Vancouver’s open data holds potential to empower citizens
It’s been a year since the City of Vancouver launched its open-data catalogue last September. Now that the foundation has been laid to make information about the city more accessible on-line, it’s time to make open data relevant for ordinary people, according to Vision Vancouver councillor Andrea Reimer.
“We’ve gotten through the hurdle of a lack of imagination and impossibility, and we’re into that zone of possibility and imagination,” Reimer told the Georgia Straight over a veggie burger in the City Hall cafeteria. “The bigger challenge is the tangibleness of this for citizens as a whole.”
She’s got a point: it can be hard for the not-so-tech-savvy to get on board with an idea when the specific benefits aren’t immediately visible. For governments, open-data policies aim to make information publicly available on-line in standard formats so citizens can access, remix, and mash it up for a variety of purposes. Vancouver’s catalogue now includes more than 100 data sets, which contain information on everything from bikeways and public art to school catchment area boundaries.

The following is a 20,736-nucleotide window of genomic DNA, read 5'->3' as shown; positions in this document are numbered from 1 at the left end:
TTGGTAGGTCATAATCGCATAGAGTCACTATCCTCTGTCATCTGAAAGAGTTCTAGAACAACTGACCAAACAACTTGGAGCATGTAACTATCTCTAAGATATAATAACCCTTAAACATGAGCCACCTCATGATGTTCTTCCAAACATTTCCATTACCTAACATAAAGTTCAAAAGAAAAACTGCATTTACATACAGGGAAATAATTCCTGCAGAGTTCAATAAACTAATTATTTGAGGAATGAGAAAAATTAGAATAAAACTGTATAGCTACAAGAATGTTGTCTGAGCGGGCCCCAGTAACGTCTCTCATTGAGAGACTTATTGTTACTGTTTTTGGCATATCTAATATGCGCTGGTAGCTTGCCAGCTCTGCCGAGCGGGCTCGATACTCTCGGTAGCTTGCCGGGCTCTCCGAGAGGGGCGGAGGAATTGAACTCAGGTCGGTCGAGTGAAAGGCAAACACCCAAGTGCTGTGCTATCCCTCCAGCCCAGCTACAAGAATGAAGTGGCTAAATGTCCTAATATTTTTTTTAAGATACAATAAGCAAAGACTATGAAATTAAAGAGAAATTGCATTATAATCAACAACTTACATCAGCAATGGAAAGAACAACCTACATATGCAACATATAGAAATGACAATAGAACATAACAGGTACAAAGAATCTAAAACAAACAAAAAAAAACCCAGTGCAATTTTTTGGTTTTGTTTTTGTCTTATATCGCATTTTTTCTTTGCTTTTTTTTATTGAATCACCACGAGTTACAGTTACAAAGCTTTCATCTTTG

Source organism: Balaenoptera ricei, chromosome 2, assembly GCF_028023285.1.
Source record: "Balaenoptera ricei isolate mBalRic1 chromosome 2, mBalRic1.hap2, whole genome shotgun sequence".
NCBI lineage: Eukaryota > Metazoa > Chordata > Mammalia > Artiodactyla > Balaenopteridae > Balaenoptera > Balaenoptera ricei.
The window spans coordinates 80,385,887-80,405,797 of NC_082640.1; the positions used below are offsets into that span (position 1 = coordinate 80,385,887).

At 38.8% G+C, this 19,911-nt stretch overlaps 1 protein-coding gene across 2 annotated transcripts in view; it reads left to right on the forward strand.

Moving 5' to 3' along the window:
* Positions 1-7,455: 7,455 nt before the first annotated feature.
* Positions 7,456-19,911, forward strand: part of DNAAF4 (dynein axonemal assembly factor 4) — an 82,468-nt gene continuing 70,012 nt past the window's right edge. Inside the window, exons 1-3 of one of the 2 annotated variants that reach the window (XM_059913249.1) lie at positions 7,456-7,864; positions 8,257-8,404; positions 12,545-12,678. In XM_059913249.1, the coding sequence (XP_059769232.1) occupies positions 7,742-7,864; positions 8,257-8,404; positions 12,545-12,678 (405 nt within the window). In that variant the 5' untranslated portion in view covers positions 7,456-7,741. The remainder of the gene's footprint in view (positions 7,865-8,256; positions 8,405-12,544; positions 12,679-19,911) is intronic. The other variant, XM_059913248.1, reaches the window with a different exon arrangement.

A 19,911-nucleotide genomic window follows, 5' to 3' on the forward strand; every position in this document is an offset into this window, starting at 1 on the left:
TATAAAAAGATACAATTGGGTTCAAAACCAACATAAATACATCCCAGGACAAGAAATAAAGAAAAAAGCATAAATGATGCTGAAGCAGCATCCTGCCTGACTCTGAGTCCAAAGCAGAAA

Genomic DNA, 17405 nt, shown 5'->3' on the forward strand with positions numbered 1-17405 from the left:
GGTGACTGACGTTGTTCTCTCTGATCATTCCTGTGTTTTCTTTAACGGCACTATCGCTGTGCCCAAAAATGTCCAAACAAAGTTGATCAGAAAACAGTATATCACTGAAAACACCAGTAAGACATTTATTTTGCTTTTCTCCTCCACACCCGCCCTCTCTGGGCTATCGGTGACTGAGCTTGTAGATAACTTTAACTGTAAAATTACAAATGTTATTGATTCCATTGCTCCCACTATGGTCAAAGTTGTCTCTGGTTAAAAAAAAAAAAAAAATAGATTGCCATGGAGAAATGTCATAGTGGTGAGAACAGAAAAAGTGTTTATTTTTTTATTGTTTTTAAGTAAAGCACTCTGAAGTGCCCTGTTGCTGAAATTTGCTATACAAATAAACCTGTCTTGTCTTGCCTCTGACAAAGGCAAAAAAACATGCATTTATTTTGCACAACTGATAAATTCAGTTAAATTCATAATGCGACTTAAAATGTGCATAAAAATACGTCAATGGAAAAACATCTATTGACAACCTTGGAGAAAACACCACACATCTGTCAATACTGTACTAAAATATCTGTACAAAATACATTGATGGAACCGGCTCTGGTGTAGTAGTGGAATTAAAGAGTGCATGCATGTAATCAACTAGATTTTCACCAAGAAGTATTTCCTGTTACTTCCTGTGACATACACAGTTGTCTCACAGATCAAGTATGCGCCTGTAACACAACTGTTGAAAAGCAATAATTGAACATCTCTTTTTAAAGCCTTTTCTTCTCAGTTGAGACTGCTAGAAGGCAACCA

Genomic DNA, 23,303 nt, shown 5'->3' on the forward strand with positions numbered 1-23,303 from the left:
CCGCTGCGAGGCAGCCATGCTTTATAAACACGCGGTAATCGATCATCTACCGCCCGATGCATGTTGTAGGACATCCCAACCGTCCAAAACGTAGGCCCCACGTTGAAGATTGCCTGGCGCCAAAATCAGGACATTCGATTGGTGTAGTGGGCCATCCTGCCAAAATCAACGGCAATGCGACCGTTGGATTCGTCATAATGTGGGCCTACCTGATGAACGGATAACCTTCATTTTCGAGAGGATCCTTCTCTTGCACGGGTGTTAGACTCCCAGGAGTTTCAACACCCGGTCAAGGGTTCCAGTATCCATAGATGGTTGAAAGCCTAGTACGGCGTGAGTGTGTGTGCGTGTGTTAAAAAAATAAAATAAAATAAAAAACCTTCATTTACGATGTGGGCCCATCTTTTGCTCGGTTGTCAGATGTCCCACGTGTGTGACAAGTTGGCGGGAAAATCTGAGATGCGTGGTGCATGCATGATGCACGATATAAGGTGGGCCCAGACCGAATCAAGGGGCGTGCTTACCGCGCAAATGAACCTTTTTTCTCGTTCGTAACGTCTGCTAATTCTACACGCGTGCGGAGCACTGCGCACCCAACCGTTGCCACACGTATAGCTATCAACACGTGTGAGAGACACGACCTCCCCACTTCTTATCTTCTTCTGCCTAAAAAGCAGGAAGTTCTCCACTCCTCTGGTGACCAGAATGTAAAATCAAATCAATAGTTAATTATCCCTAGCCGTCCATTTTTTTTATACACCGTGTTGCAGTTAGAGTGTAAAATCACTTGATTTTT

The most tangible outcomes of Vancouver’s release of open data are applications like VanTrash, a garbage-collection reminder service. But the implications are much broader. Open data can lead to new forms of citizen-government collaboration. Supporters, which run the gamut from technologists to activists, say it has the potential to improve democracy by empowering citizens and making governments more accountable.
But for governments, relinquishing control of information—even if they want to benefit the public they serve—is daunting.
“We didn’t build libraries when everybody could read. We built libraries when the vast majority of people didn’t know how to read,” David Eaves, a Vision Vancouver executive who advises Mayor Gregor Robertson on open data, told the Straight in an interview at a coffee shop near City Hall. “We built them because we knew they had to be part of a project to create a more literate society”¦a literate society would better service democracy and be more economically vibrant and better-off. I think the same is true of data.”